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Old 11-01-2018, 06:04 PM
 
Location: Prepperland
13,129 posts, read 9,217,004 times
Reputation: 8990

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Quote:
Originally Posted by sheerbliss View Post
I don't see our basic rights and banking collapsing in the next 20 or 30 years, nor do I see home ownership getting out of reach for people who are willing to change zip codes.
"Basic Rights?"
Like those endowed rights from the Declaration of Independence?
They've been gone since 1777. . . for those who consented to be governed (i.e. "citizens").
Citizens have mandatory civic duties that abrogate endowed rights. Ex: militia duty ("the draft") - the obligation to train, fight, and die on command. That certainly voids life and liberty. And when government takes property without paying just compensation, say "good - bye" to private property.
. . .
Usury / interest / banking is a vile scam that has plagued mankind for 'only' 3500 years, and denounced for as long. Due to the finite money supply, a portion of debtors will default, simply because enough money does not exist, thus legally depriving them of their pledged collateral.
(Ezekiel 18:13 lists usury as an abomination and usurers are under a death sentence. Interesting that angels are sent from heaven to rescue a usurer in "It's a Wonderful Life.")
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Old 11-01-2018, 06:07 PM
 
4,767 posts, read 2,273,078 times
Reputation: 8864
Quote:
Originally Posted by pdw View Post
You're right, it's not just the West. Thanks to a globalized housing market, much of the developing world is just as bad.
Absolutely false.

Your earlier statement is false about home prices, average workers, one bedroom apartments etc. and now you're piling garbage on garbage by making same claim about the developing world. What's more it's easily proven false by a quick scan of average home prices and apartment rentals in major cities, so you're either lying to yourself or purposely lying to others
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Old 11-01-2018, 06:26 PM
 
Location: Indianapolis, East Side
713 posts, read 354,004 times
Reputation: 1636
Quote:
Originally Posted by jetgraphics View Post
"Basic Rights?"
Like those endowed rights from the Declaration of Independence?
They've been gone since 1777. . . for those who consented to be governed (i.e. "citizens").
Citizens have mandatory civic duties that abrogate endowed rights. Ex: militia duty ("the draft") - the obligation to train, fight, and die on command. That certainly voids life and liberty. And when government takes property without paying just compensation, say "good - bye" to private property.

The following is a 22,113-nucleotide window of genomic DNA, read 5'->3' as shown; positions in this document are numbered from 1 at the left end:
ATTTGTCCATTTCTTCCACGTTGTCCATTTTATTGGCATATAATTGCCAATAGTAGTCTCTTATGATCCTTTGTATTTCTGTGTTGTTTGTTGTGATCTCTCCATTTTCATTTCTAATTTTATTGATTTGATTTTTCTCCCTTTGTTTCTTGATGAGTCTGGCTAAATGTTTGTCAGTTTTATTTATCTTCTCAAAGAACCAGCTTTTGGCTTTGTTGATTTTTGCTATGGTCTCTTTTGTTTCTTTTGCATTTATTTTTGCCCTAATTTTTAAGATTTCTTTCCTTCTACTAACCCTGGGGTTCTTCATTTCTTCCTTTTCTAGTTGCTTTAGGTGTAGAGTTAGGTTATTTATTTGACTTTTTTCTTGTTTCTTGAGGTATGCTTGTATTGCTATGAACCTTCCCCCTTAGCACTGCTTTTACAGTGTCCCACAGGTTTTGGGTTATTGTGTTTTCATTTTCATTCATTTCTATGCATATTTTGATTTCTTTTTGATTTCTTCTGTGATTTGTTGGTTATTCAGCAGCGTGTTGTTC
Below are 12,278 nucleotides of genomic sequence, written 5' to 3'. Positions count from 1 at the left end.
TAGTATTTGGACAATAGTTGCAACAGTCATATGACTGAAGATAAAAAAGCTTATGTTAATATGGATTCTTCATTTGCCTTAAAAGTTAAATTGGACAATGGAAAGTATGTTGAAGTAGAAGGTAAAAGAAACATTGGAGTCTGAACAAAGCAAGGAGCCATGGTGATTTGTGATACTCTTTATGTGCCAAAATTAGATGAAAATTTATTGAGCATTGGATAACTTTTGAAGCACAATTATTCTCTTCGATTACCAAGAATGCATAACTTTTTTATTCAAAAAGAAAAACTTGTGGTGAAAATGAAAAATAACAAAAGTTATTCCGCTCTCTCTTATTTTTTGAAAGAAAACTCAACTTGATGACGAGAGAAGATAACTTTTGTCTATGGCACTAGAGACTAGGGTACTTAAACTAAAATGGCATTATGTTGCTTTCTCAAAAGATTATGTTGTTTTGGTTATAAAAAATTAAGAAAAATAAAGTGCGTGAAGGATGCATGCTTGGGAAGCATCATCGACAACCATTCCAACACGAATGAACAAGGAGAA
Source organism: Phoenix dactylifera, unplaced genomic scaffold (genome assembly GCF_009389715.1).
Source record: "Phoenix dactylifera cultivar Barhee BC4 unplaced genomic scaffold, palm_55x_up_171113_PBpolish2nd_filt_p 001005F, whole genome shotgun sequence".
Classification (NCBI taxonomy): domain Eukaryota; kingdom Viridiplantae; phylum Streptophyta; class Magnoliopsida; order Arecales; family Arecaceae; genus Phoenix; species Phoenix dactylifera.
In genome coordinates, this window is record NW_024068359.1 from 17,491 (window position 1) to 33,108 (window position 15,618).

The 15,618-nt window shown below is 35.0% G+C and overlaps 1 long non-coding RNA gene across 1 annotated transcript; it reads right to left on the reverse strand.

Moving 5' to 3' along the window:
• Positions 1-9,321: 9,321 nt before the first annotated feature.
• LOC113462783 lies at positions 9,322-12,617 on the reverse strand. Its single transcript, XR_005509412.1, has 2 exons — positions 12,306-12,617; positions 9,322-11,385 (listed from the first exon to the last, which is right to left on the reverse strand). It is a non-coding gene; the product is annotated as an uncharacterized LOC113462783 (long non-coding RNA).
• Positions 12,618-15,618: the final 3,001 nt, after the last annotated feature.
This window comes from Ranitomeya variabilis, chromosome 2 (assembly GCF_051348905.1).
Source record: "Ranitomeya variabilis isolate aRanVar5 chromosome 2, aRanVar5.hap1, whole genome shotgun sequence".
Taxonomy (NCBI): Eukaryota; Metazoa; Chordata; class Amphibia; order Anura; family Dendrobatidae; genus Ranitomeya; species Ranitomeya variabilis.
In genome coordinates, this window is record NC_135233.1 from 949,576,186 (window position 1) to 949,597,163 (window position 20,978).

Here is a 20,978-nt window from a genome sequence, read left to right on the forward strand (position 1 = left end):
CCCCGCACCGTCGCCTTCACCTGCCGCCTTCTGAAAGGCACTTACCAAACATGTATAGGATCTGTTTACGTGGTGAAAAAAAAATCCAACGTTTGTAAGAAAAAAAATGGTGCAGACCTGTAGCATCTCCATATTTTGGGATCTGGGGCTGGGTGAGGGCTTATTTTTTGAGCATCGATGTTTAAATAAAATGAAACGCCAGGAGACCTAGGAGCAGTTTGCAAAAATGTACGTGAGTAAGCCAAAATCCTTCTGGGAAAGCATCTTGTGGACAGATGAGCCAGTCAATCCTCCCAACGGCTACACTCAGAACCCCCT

. . .
Usury / interest / banking is a vile scam that has plagued mankind for 'only' 3500 years, and denounced for as long. Due to the finite money supply, a portion of debtors will default, simply because enough money does not exist, thus legally depriving them of their pledged collateral.
(Ezekiel 18:13 lists usury as an abomination and usurers are under a death sentence. Interesting that angels are sent from heaven to rescue a usurer in "It's a Wonderful Life.")
Go to an Indian reservation where the people cannot buy or sell land to see what it's really like to lack property rights.

If you want to go on a cash basis for everything, good for you! Please feel free to make interest-free loans to complete strangers while you're at it.
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Old 11-01-2018, 06:46 PM
 
Location: Ohio
18,053 posts, read 13,262,843 times
Reputation: 13868
Quote:
Originally Posted by pdw View Post
After most of the last century having an achievable middle class dream, today we are reaching, at least in areas with viable job markets, a point where in order to buy property you must already have property.
Your entire post is predicated on an incredibly poor misunderstanding of everything.

Quote:
Originally Posted by pdw View Post
The cheapest houses in your entire metropolitan area are selling for around half a million and all your average worker has left in his pocket is the $150 for groceries after paying for his car insurance you need to get to work, his rented 65sqft room.
No.

You cherry-picked about 5 housing markets out of 39,000+ housing markets, or 0.012% of all housing markets.

Those 39,000+ housing markets have 2 to 24 sub-markets, so you're looking at 78,000 to 936,000 sub-markets.

Those 39,000 housing markets all have viable economies, and the Unemployment Rate in many of them is significantly less than the UE Rate your neck of the woods.

The value of your anecdotal evidence is on a par with used toilet paper.

But, then, I don't know, perhaps you place an extraordinarily high value on used toilet paper.


If those people are too damn stupid to relocate to one of the other 39,000 housing markets were prices are affordable, then double-dumb-ass on them.


Quote:
Originally Posted by pdw View Post
In the next 20 or 30 years a ruling class of landowners will bring us back to a world eerily like the first one unless some drastic changes are made.
The only thing we'll be doing 20 to 30 years from now is laughing at this thread.
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Old 11-01-2018, 06:58 PM
pdw pdw started this thread
 
Location: Ontario, Canada
1,467 posts, read 1,867,512 times
Reputation: 837